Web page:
These Jains and Buddhist scholars worked on problems such as number theory, cubic equations, quadratic equations, and statistics. They also had an understanding of advanced ideas such as that of infinity. The Jains were the first to discard the idea that all infinites were the same or equal. They recognized four different types of infinities: infinite in length (one dimension), infinite in area (two dimensions), infinite in volume (three dimensions), and infinite perpetually (infinite number of dimensions). Jain texts from the 6th C BC such as the Surya Pragyapti describe ellipses. Buddhist literature also demonstrates an awareness of indeterminate and infinite numbers. Numbers were deemed to be of three types: Sankheya (countable), Asankheya (uncountable) and Anant (infinite). The Buddhist philosophical formulations concerning Shunya – i.e. emptiness or the void may have facilitated in the introduction of the concept of zero. While the zero (bindu) as an empty place holder in the place-value numeral system appears much earlier, algebraic definitions of the zero and its relationship to mathematical functions appear in the mathematical treatises of Brahmagupta in the 7th C AD.
The early Jainas seem to have great liking for the subject of combinations and permutations. Mahabira, the founder of Jainism, was himself a great mathematician. In the Bhagawati sutra are set forth simple problems such as finding the number of combinations that can be obtained from a given number of fundamental philosophical categories taken one at a time, two at a time, and three at a time or more at a time. The Jaina commentator Silanka has quoted three rules regarding permutations and combinations. The Jains were the first to conceive of transfinite numbers, a concept, which was brought to Europe by Cantor in the late 19th century. The two thousand year old Jaina literature may hold valuable clues to the very nature of mathematics. This is one area where further research could prove very fruitful.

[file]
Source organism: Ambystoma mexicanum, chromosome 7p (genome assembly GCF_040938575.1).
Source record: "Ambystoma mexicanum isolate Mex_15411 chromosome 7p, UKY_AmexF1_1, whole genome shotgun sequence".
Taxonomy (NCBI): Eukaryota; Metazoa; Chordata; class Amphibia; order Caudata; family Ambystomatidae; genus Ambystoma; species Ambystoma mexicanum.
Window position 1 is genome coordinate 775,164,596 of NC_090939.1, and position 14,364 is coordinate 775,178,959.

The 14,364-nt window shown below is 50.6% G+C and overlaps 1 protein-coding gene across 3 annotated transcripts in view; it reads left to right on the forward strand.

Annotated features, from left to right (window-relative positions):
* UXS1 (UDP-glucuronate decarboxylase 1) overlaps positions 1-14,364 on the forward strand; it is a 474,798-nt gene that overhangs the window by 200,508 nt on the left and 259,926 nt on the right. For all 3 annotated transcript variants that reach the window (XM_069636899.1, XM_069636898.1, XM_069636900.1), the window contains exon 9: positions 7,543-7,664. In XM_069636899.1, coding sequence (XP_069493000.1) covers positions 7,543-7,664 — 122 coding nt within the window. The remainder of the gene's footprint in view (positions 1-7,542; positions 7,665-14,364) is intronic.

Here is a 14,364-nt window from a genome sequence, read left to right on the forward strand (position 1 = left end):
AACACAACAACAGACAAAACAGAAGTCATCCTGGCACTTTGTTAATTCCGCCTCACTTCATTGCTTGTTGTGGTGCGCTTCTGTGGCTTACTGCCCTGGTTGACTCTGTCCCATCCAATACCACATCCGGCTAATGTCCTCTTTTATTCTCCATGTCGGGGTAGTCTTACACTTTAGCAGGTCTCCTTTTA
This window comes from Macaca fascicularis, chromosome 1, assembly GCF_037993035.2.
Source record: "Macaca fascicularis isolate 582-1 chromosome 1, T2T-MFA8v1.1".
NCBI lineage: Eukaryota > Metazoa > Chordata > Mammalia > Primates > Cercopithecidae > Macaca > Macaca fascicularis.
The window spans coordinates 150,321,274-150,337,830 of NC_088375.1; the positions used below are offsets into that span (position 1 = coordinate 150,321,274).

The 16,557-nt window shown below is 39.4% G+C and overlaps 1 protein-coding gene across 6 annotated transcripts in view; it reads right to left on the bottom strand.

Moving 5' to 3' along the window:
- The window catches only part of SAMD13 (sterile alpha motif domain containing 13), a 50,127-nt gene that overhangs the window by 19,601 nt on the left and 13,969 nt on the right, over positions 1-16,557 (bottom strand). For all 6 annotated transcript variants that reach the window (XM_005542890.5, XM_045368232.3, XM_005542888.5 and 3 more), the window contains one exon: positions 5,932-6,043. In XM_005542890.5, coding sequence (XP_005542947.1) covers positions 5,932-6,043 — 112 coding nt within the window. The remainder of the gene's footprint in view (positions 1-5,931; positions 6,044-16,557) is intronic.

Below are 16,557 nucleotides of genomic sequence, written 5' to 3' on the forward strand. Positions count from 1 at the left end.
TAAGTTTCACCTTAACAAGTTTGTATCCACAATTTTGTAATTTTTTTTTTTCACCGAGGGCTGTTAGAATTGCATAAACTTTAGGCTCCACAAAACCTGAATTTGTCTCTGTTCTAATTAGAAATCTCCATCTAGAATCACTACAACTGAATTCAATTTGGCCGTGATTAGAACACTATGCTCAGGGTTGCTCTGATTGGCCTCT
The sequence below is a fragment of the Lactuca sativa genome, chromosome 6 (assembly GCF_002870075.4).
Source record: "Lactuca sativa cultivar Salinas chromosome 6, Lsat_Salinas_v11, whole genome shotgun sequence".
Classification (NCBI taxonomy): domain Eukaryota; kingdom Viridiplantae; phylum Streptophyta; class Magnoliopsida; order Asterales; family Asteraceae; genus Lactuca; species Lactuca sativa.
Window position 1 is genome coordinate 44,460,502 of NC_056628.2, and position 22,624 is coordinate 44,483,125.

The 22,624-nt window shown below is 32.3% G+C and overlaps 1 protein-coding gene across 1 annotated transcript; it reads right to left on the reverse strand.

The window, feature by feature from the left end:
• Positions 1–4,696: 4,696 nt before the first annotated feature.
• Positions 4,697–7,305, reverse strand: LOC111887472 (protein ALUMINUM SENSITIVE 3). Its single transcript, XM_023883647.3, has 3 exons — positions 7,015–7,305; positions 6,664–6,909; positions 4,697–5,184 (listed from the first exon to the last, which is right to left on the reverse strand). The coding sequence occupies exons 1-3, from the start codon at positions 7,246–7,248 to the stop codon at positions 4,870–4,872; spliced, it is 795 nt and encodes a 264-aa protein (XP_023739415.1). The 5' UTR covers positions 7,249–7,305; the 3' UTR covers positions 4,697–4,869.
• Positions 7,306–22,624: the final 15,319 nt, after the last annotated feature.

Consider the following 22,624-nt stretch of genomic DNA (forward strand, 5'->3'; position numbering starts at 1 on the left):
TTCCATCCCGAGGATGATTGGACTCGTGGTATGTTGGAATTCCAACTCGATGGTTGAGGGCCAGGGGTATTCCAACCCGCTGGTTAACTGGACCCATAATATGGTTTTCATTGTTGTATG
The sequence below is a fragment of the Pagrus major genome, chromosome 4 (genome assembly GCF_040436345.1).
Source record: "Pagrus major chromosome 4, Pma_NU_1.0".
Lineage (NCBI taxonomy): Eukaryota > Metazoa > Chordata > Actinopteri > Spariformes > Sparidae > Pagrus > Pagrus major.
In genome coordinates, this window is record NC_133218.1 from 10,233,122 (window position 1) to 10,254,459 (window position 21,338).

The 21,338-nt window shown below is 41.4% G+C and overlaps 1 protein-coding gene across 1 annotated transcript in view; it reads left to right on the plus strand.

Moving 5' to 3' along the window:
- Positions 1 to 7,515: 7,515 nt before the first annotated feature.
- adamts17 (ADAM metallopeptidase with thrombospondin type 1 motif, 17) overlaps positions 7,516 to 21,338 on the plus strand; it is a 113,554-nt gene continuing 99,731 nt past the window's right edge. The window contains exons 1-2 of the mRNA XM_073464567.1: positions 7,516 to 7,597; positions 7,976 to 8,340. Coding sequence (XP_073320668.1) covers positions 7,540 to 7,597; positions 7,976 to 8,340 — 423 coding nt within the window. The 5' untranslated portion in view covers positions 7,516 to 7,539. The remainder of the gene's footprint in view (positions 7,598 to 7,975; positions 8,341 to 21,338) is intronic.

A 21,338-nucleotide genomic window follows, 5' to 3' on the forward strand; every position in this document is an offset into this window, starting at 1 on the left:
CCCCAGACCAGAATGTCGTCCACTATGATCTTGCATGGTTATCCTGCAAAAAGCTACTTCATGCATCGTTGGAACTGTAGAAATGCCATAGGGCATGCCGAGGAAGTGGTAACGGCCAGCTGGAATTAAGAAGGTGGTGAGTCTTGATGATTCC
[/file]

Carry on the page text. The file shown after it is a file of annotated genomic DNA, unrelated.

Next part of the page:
The works of the early Jain and Buddhist scholars were later summarized and expanded by Aryabhatta (476-550), the most important ancient mathematician of India. Aryabhatta headed the classical era of Indian mathematics. He helped to ignite a new era in mathematics, which in turn spurred on other sciences, such as astronomy. Among his many accomplishments were the introduction of the concept of trigonometry, the most precise estimation of π (the ratio of the circumference to the diameter of a circle) up to that date (3.1416), and an accurate estimation of a solar year. His calculations on the circumference of the earth (62832 miles) and the length of the solar year (within about 13 minutes of the modern calculation) were remarkably close approximations. In making such calculations, Aryabhatta had to solve several mathematical problems that had not been addressed before including problems in algebra (bij-ganit) and trigonometry. In the course of developing a precise mapping of the lunar eclipse, Aryabhatta was obliged to introduce the concept of infinitesimals – i.e. tatkalika gati to designate the infinitesimal, or near instantaneous motion of the moon, and express it in the form of a basic differential equation. It is worth mentioning that Roots of the Modern Trignometry lie in the book titled Surya Siddhanta . It mentions Zia (Sine), Kotizia (Cosine) etc. Please note that the word (Zia) changed to “Jaib” in Arab first. The translation of Jaib in Latin was done as “Sinus”. And this “Sinus” became “Sine” later on. The word Trigonometry also is derived from the Indian word Trikonomiti, Trikono meaning a Triangle, (modern day Tribhuja).
[This article is contributed by our Adviser Mr. Rajen Barua. Rajen Barua is an engineer by profession and a writer by passion. Barua lives in Houston, Texas and can be reached through email: firstname.lastname@example.org]